The 3 Greatest Moments In Slides To Digital History

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This indicates it ought to be much better suited for the ES-1 (without extra extension). If scanning these old slides is your only goal, and presuming you already have the DSLR, and can find an extension tube for DX, you may compare the macro lens expense with a film scanner. The lens is not a movie scanner naturally, and a digital camera will NOT appropriate to copy color negative film, but it works for slides.

The Nikon 60 mm macro lens is exceptional for any close-up work, and I 'd presume the other comparable lenses are excellent too. I forecast the macro would quickly become your preferred lens. This ES-1 setup works effectively for scanning mounted slides quickly - like magic after you master it.

Transfer Slides Into Digital Format Things To Know Before You Buy

The macro lens optical quality is exceptional, but the other aspects are possibly not truly optimum (haste, installing, framing, etc), not the like a real movie scanner. But still rather easy, and which seems more than excellent enough for this function to recapture thousands of old slides for classic functions.

What Does Transfer Slides To Digital Do?

Honestly, due to the months of work that would be needed on a movie scanner, this job went years without happening at all. Above is a sample image copied from a 1990 35 mm Kodachrome slide, utilizing the ES-1 setup with the D 70S, 6 megapixels (is a cropped 1.5 x body).

The image is significantly bigger than your display screen, and to see full size, you might have to save the larger image and view with an image editor, or you might switch off Automatic Image Resizing in your browser. The camera macro lens appears the obvious bet for remarkable optical quality. :-RRB- Results are clearly sufficient. And did I discuss it is extremely quick? Evaluating extremes possibly, but here is the very same slide copied with a Canon A 620 Power Shot compact electronic camera (point & shoot) in its macro mode. No additional accessory was utilized - its macro mode gets this close if zoomed to wide-angle.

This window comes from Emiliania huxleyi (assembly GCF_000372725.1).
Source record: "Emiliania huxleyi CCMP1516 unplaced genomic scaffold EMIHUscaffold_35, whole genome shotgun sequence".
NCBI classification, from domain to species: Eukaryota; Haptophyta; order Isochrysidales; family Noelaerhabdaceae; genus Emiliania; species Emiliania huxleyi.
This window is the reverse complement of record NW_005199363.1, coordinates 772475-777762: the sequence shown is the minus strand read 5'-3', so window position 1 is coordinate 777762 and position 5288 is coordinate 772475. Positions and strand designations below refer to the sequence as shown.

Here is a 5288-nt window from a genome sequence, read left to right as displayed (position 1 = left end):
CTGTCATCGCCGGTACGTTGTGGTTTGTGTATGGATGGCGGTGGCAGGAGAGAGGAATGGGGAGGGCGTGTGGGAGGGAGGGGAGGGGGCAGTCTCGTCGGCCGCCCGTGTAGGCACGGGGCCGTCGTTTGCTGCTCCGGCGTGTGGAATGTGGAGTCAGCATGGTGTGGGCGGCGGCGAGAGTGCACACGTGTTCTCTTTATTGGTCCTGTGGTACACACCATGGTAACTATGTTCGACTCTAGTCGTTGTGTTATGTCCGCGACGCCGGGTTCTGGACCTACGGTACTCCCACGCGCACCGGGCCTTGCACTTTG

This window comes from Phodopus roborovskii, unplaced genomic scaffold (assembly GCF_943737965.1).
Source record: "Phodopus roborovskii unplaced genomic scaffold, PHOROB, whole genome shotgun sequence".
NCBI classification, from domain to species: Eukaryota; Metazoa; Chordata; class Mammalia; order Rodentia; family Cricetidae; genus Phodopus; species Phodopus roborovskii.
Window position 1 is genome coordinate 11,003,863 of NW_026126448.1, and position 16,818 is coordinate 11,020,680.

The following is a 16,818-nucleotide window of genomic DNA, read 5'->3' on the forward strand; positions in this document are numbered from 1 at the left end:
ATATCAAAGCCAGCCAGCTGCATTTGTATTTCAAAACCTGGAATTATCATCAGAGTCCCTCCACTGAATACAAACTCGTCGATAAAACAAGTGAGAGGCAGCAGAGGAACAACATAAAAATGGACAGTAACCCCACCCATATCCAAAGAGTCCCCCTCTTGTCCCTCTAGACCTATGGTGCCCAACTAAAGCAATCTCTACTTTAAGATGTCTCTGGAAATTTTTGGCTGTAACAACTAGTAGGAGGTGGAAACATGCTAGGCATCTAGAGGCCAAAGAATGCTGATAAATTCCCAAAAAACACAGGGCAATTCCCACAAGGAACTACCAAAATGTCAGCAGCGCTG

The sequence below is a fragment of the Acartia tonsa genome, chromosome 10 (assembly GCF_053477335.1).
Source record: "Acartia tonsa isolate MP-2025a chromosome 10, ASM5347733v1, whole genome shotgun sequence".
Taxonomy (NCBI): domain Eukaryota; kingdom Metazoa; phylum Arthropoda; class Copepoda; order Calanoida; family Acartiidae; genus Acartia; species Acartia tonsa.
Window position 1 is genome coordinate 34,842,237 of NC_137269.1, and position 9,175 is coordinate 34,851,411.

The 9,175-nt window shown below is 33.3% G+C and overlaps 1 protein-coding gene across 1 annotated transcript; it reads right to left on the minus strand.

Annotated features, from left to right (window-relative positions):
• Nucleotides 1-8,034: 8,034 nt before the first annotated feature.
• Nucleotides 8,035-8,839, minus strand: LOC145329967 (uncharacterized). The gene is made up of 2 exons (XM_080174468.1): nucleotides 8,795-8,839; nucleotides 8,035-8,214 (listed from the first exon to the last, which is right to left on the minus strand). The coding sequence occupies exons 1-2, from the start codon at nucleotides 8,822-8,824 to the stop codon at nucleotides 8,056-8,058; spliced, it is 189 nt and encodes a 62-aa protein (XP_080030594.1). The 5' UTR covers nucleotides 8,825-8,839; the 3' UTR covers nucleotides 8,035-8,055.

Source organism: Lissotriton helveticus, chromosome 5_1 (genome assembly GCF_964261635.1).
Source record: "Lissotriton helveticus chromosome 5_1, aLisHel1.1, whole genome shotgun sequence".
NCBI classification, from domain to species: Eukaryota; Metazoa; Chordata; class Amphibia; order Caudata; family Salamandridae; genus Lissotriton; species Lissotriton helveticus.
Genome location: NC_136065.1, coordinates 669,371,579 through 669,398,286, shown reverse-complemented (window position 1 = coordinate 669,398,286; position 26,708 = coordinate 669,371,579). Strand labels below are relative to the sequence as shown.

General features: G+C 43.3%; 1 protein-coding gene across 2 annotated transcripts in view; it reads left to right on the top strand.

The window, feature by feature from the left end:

Pixel measurements are roughly equivalent to scanning at 2500 dpi. This was a quickly kludged setup for the one image here. (My method: keep piling on things to digital to solve the next immediate problem). The cam was on a tripod. The slide was actually standing on edge on top of a light stand pole, accepted a piece of tape.

The Transfer Slides To Digital Statements

This light was a 150 watt household incandescent lamp (perhaps 2900K?) in a ten inch clamp-on utility reflector on a light stand (about 15 inches from slide), through a plastic Tupperware tray (yet another light stand) covered with a white bed sheet to diffuse it adequately (this lighted area must be a couple of feet large, the slide at 1/2 inch is a large angle situation).

The JPG was a little blue, and was changed here with -Blue and +Red. Car direct exposure was ISO 100 and 1/80 2nd (time delay shutter to let video camera stop shaking). This cam takes 4:3 photos, but the slide was 3:2, so the ends are cropped. Or, a little more distance would have made the image smaller sized so it would all fit, and after that it could have been cropped to 3:2.

A straight edge held to the top railing on the right shows a similar bow, which is noticeable. Considerable vignetting (dark corners). This is a quite severe scenario for the little compact video camera lens. Not exactly sure you would actually desire to try this, however it can work. I did feel the really strong requirement for a hassle-free slide holder.

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Compacts do not define their macro reproduction ratio, to digital so the calculator can not include them. Numerous other methods of holding and brightening the slide are certainly possible. If you have a longer macro lens, you surely require something besides the ES-1 anyhow. You just need a diffused light behind the slide, and a video camera and macro lens in front of it.

One typical method positions a lighted white paper or foam board background a foot or two behind the slide, with the electronic camera and macro lens on a tripod in front. Slide holder could be a plastic pill bottle screwed to a board, with a slot cut at top to hold the slide standing up.

Video camera tripod screws are an ordinary 1/4-20 UNC screw (Unified Thread Standard, coarse thread, 1/4 inch size, 20 pitch per inch), typical in any North American hardware shop. Speedlight flash is likewise great for freezing cam shake. Or, merely standing the slide on a routine lighted slide sorting tray is generally the exact same thing, pointing the lens at it, rear lighted.

About Digitalize Slides

The holder should be simple and fast and steady, you Transferring Slides to Digital don't want it to move. Here's a neat Do It Yourself idea shared by Jim Simpson in Nova Scotia Canada. The grooved mounting for slides is 3/4 inch wood knobs, and it looks very useful and simple to run. Tokina 100 mm macro lens on Nikon D 7100 cam, utilizing a white screen flashlight app (Android).

White balance is Cloudy, or Shade in some cases (fixing private slides will vary a little). Mounting the cam and the slide on the exact same board lessens any possibility of cam shake. Obviously, these do need to be mounted at the appropriate range so that the slide fills your frame at your common 1:1 or 1:1.5 focus distance.